Commonwealth of Pennsylvania v. Brady

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Commonwealth v. Brady, 507 A.2d 66 (Pa. 1986), is a case decided by the Supreme Court of Pennsylvania in 1986 which overruled close to two centuries of decisional law in Pennsylvania and established a common law exception to the rule against hearsay.

The Rule of Law[edit]

The decision stands for the proposition that the recorded, adopted statement of a witness to a crime which is inconsistent with her testimony at trial is properly admitted for both purposes of impeachment and as substantive evidence, i.e. "for its truth."[1] In Commonwealth v. Lively, 610 A.2d 7 (Pa. 1992), the rule was extended with respect to "verbatim contemporaneous recording[s] of . . . oral statement[s]," provided the "recordings" are electronic, audiotape, or videotape.[2]

The Facts[edit]

The facts as set forth in the Majority Opinion are excerpted in full:

On September 14, 1980, the body of George Hoffman was discovered at about 7:30 a.m. at the Wilson Manufacturing plant in Sunbury where he was employed as a security guard. Appellee, Anthony Edward Brady, was arrested later that day and charged with the stabbing death of George Hoffman. Appellee was sixteen years of age at the time of trial, but was tried as an adult before a jury in the Court of Common Pleas of Northumberland County.
Evidence introduced at trial disclosed the following events. In the early morning hours of September 14, 1980, appellee awakened his girlfriend, Tina Traxler, at her residence in Sunbury and persuaded her to take a ride with him. The two drove around for a while until, near an area outside of Sunbury known as the Shale Pit, appellee ran the car into a ditch alongside a dirt road.
Unable to extricate the car from the ditch, appellee and Ms. Traxler began to walk back to Sunbury and, along the way, walked by the Wilson Manufacturing plant. They climbed the fence surrounding the plant and entered it through a side door. Once inside, appellee was attempting to pry open a dollar-bill change machine when George Hoffman, the plant security guard, encountered him and Ms. Traxler. A scuffle ensued during which appellee stabbed the victim who fell to the floor. Appellee and Ms. Traxler then left the plant and returned to Sunbury to their friends' home.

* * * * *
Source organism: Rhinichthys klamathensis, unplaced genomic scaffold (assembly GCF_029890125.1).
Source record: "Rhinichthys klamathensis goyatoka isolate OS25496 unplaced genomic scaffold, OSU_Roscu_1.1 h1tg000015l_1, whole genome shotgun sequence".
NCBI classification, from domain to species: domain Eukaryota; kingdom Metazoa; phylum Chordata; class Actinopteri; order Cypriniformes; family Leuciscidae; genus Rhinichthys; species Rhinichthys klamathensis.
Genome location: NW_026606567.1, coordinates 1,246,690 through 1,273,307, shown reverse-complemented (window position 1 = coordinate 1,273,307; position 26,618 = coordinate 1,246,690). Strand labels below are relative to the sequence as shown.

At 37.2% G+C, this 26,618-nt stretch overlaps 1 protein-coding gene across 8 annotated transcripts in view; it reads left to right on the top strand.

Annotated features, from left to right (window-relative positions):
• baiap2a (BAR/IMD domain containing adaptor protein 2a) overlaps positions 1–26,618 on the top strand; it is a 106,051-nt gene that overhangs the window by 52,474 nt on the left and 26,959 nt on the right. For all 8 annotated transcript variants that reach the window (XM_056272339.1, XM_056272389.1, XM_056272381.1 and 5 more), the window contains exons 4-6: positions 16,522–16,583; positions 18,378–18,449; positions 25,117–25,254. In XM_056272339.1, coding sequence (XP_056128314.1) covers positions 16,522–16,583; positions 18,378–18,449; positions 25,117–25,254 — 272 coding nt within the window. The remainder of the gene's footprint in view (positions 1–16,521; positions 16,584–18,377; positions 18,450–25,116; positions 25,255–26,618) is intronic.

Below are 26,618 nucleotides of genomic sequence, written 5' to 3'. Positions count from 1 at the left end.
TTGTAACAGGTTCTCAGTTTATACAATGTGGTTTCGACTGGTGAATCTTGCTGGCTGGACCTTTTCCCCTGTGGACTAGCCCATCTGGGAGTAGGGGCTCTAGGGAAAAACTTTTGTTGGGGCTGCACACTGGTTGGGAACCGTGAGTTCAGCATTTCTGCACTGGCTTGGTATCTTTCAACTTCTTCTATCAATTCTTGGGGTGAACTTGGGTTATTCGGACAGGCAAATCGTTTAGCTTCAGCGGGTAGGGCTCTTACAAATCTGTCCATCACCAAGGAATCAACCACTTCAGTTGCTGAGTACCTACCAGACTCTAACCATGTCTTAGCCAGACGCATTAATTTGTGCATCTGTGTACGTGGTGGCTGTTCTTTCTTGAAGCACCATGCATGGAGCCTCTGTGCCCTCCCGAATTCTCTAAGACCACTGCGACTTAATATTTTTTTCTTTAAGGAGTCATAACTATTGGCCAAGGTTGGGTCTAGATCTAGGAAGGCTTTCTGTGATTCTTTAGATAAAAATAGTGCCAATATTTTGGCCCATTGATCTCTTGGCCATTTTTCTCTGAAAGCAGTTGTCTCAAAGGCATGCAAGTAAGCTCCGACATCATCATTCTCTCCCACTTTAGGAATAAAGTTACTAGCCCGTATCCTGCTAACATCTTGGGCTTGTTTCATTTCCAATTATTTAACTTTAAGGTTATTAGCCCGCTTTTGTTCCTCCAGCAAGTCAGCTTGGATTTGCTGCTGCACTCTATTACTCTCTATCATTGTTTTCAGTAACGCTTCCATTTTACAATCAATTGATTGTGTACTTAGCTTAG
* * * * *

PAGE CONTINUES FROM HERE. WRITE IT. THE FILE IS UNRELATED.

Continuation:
The most damaging evidence against appellee was a tape-recorded statement given by Tina Traxler to the police on the evening of September 14, 1980. That statement set forth the events recounted above. At trial, however, Tina Traxler, called as a witness for the Commonwealth, recanted the tape-recorded statement and testified that neither she nor appellee had entered the Wilson Manufacturing plant on September 14, 1980 after the car had broken down. Over objection, the Commonwealth was permitted to introduce the tape-recorded statement as substantive evidence, not merely to impeach Ms. Traxler's credibility.

Application[edit]

Prior to the Supreme Court's decision in Brady, a criminal defendant could obtain a judgment of acquittal when the Commonwealth's case relied completely or principally on out of court statements by witnesses.[3] The typical scenario would involve a witness that recanted or disavowed an earlier statement made to police officers (see Facts section infra) concerning the defendant's liability. Under Brady and its progeny, it is then for the finder of fact to determine whether the witness is telling the truth now, or whether the witness was being truthful when he or she gave the first statement to the police.

References[edit]

Footnotes[edit]

  1. ^ For an explanation of the meaning of substantive evidence, see Hearsay.
  2. ^ See also Commonwealth v. Kimbell available here.
  3. ^ A criminal defendant's out of court statement is always admissible for its truth, i.e. substantive evidence, as a party opponent admission. Note that under the Federal Rules, a party's statement is not hearsay while under the Pennsylvania rules a party's statement is admissible hearsay.